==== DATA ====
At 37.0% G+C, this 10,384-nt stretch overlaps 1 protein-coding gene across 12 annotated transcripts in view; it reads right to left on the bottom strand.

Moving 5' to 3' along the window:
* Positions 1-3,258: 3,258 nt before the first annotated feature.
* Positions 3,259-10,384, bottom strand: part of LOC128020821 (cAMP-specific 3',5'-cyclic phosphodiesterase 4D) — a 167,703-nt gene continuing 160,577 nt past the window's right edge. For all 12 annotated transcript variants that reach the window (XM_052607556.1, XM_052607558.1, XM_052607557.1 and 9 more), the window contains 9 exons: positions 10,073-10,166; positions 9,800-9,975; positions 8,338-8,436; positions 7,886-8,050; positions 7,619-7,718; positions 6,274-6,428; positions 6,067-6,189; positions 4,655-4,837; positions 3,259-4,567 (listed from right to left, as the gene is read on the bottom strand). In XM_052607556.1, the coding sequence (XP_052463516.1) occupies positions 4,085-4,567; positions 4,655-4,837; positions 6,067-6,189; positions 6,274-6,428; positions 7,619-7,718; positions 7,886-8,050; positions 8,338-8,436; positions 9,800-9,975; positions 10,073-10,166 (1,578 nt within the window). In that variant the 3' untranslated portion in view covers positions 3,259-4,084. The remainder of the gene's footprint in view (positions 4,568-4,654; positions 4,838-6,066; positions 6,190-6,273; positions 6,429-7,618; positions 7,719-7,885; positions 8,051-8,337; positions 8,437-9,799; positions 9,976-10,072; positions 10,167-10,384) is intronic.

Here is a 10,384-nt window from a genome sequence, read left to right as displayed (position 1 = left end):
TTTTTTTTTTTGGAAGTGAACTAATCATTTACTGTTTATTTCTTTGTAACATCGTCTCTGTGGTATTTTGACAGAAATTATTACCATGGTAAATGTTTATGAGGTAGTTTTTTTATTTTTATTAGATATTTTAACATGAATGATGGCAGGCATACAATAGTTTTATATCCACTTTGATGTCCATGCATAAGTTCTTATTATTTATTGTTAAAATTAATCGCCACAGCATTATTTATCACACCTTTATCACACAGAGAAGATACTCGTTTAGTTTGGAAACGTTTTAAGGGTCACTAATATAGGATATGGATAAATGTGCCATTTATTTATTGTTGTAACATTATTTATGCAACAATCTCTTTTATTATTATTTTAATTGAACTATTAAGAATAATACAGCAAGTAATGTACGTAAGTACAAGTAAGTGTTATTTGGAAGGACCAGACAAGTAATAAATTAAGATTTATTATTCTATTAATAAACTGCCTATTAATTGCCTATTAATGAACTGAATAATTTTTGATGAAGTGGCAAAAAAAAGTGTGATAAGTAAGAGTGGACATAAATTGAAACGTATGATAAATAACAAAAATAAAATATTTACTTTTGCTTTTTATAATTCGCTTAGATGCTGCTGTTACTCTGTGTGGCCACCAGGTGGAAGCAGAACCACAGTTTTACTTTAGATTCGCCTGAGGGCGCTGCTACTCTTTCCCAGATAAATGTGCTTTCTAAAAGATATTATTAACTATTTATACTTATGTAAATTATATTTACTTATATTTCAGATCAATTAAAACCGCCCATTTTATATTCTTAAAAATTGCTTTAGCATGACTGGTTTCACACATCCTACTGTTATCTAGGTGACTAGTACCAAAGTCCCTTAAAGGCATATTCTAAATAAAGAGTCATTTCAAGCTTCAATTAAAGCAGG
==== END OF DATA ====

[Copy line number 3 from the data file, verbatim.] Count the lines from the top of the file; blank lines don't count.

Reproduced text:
* Positions 1-3,258: 3,258 nt before the first annotated feature.